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Types of Asparagus Fern

By Jacob J. Wright ; Updated September 21, 2017
Asparagus fern produces tiny white flowers

Native to southern Africa, three species of plants are called "asparagus ferns." Not true ferns, they are members of the lily family, Liliaceae. Grow them as houseplants or outdoors in places where there are no winter frosts and the soil is moist, well-draining and in partial-sun to partial-shade locations, where shade is provided from the strongest sun of the day.

Asparagus densiflorus

Perhaps the most widely known "asparagus fern," this species has arching stems with small branches lined in bright green, needle-like leaves. The stems have occasional prickly spines on them. It grows vigorously, forming rounded water-storing bulbs underground. In summer this plant produces tiny white flowers that become pea-sized red berries that are eaten by birds. In subtropical locations like Florida, this species is invasive and regarded a noxious weed.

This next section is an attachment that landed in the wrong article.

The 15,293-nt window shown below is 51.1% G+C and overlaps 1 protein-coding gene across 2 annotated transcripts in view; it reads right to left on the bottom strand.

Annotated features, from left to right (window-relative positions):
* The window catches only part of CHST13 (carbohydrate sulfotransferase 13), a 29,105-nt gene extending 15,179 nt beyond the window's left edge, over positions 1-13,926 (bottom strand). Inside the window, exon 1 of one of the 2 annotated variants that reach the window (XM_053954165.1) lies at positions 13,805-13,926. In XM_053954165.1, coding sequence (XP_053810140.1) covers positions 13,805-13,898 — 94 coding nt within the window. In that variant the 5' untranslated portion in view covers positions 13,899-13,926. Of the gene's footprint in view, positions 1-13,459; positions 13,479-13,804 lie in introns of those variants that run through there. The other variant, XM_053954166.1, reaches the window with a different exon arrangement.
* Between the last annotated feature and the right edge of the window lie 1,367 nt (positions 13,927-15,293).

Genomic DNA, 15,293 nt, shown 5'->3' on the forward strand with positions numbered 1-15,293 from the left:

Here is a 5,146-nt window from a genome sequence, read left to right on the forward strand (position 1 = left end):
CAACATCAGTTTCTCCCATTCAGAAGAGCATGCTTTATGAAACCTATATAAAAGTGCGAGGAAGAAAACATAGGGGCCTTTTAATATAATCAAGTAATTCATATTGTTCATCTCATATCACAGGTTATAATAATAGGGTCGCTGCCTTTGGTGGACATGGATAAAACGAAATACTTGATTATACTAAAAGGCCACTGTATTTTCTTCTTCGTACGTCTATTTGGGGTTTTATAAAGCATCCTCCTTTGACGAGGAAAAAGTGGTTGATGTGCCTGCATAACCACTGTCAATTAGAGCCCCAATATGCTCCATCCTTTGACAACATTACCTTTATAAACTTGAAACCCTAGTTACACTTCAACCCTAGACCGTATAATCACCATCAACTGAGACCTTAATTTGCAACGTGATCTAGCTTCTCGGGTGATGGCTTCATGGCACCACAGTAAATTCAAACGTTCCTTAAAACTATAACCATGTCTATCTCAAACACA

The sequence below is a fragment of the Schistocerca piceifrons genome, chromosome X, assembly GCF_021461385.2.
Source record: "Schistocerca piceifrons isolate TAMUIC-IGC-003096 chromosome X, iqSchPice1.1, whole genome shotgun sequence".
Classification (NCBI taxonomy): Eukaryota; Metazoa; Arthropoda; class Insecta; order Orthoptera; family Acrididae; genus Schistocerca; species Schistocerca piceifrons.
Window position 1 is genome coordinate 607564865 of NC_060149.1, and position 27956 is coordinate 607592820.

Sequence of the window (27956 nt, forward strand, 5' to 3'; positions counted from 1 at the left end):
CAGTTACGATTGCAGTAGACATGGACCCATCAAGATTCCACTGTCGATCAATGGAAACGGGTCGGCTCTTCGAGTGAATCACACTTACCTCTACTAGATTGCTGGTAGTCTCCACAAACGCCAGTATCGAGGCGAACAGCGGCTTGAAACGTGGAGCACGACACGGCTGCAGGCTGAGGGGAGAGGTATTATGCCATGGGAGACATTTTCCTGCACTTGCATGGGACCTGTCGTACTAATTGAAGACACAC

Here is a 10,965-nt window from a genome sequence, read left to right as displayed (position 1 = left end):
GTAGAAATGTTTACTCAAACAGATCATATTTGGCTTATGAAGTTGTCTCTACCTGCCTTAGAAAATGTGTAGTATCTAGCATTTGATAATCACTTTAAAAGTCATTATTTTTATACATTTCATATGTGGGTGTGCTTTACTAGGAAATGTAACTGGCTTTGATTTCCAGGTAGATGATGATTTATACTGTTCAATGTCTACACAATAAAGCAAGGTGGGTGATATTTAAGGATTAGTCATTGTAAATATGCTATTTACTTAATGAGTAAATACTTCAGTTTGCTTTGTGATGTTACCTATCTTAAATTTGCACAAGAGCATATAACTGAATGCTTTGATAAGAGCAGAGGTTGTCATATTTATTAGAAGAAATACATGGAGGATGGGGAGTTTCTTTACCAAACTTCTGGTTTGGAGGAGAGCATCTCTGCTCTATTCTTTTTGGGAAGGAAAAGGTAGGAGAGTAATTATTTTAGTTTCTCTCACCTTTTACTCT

There are two popular cultivated varieties, or cultivars, of this species. Also called the emerald fern, 'Sprengeri' has arching stems and a loose form, and readily sets fruits that will germinate in the garden. 'Myersii' is called the foxtail fern and has upright stems and rarely flowers or produces fruits, making it less pesky in an outdoor garden setting.

Asparagus scandens

Usually called the climbing or ground asparagus fern, this species has wiry stems that climb or sprawl with fern-like light green leaves arranged in whorls of two or three on the stems. It forms tiny white flowers in summer followed by red berries.

Asparagus setaceus

This plant has a botanical name Asparagus plumosus. It is a bushy plant with frilly, feathery foliage emanating from a cluster of up to 20 stems. As the plant ages, some stems grow longer and twine, with curled spines on the stem to clasp to structures for support. It has tiny white flowers in summer followed by pea-sized purplish-black berries.


About the Author


Jacob J. Wright became a full-time writer in 2008, with articles appearing on various websites. He has worked professionally at gardens in Colorado, Florida, Minnesota, New York, North Carolina and Pennsylvania. Wright holds a graduate diploma in environmental horticulture from the University of Melbourne, Australia, and a Master of Science in public horticulture from the University of Delaware.